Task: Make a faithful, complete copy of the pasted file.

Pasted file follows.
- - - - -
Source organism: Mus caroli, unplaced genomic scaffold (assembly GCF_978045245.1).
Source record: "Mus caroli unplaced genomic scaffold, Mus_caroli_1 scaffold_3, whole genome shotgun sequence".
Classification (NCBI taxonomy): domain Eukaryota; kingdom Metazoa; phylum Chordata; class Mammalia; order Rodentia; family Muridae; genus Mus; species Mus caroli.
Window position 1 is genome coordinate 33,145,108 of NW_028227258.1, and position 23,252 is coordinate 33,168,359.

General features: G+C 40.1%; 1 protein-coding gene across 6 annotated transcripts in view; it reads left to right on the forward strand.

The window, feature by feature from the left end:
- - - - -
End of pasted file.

Source organism: Mus caroli, unplaced genomic scaffold (assembly GCF_978045245.1).
Source record: "Mus caroli unplaced genomic scaffold, Mus_caroli_1 scaffold_3, whole genome shotgun sequence".
Classification (NCBI taxonomy): domain Eukaryota; kingdom Metazoa; phylum Chordata; class Mammalia; order Rodentia; family Muridae; genus Mus; species Mus caroli.
Window position 1 is genome coordinate 33,145,108 of NW_028227258.1, and position 23,252 is coordinate 33,168,359.

General features: G+C 40.1%; 1 protein-coding gene across 6 annotated transcripts in view; it reads left to right on the forward strand.

The window, feature by feature from the left end: